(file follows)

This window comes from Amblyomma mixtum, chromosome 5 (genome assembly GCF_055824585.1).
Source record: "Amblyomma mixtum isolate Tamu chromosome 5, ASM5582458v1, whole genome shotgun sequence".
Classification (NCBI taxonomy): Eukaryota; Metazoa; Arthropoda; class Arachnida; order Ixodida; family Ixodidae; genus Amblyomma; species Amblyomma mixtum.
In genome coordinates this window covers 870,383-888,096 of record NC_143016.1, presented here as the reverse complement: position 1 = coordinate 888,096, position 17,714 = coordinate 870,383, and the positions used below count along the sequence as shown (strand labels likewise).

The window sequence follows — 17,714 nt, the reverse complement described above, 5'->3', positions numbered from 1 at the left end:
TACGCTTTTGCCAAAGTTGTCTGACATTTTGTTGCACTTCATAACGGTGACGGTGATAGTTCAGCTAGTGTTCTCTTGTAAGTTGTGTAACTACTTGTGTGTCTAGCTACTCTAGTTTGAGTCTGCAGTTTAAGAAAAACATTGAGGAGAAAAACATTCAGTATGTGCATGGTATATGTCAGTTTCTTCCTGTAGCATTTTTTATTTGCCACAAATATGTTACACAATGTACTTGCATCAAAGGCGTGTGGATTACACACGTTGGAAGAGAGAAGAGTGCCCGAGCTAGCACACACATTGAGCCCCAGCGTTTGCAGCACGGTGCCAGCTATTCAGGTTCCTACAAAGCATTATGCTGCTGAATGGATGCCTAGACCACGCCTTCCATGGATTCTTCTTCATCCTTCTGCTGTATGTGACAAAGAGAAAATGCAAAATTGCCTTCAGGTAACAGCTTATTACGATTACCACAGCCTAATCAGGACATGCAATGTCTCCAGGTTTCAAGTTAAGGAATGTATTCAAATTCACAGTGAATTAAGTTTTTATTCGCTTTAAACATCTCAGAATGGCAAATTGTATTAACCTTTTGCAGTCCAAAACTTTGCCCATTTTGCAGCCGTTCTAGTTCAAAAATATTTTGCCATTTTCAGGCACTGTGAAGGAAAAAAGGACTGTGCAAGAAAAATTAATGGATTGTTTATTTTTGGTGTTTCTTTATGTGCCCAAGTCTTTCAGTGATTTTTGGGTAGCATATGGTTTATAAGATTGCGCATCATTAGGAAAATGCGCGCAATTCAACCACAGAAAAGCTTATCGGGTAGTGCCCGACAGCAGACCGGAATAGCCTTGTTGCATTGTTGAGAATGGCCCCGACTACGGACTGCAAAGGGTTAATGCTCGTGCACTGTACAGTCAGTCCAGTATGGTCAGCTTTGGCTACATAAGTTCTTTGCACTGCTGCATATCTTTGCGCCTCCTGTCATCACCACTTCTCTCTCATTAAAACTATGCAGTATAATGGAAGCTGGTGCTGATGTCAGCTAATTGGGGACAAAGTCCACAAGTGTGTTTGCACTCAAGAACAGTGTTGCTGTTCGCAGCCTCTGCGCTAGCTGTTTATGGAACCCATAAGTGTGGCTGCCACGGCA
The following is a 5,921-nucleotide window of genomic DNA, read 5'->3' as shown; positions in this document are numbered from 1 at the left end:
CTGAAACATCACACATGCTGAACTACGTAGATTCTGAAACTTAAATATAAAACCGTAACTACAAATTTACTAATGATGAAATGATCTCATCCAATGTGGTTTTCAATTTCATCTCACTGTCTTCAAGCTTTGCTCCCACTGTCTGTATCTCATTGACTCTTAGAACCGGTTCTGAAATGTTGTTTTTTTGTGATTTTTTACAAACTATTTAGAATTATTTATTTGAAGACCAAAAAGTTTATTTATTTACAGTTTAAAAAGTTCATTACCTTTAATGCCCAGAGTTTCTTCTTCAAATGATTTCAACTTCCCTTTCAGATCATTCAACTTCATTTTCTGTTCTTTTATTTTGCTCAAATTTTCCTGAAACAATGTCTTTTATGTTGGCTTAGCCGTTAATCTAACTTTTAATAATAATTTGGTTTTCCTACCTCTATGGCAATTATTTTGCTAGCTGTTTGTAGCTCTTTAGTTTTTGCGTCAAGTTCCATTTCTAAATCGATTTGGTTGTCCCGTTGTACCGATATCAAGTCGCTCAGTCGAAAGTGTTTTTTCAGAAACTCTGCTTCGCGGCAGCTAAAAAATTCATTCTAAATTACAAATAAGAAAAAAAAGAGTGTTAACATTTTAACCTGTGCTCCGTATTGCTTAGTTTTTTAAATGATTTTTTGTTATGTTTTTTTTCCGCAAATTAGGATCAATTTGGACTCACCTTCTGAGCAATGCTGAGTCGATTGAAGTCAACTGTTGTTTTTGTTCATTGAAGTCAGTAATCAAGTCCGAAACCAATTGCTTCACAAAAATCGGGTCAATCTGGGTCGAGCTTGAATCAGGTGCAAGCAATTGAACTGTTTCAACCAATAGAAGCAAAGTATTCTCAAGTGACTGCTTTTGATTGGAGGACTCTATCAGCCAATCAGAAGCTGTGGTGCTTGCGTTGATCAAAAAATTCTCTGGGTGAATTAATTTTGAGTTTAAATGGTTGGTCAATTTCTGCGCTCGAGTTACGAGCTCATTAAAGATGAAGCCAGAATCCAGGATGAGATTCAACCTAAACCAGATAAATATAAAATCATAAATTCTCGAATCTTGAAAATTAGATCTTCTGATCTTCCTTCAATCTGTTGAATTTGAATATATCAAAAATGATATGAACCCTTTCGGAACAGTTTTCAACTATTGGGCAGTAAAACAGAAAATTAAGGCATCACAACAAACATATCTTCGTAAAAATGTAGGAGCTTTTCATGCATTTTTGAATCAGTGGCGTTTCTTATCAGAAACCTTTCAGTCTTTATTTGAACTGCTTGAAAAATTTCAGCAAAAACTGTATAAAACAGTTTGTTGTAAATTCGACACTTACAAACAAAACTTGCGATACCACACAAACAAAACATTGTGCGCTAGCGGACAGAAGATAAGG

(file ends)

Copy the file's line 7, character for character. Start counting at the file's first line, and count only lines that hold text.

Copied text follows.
The following is a 5,921-nucleotide window of genomic DNA, read 5'->3' as shown; positions in this document are numbered from 1 at the left end: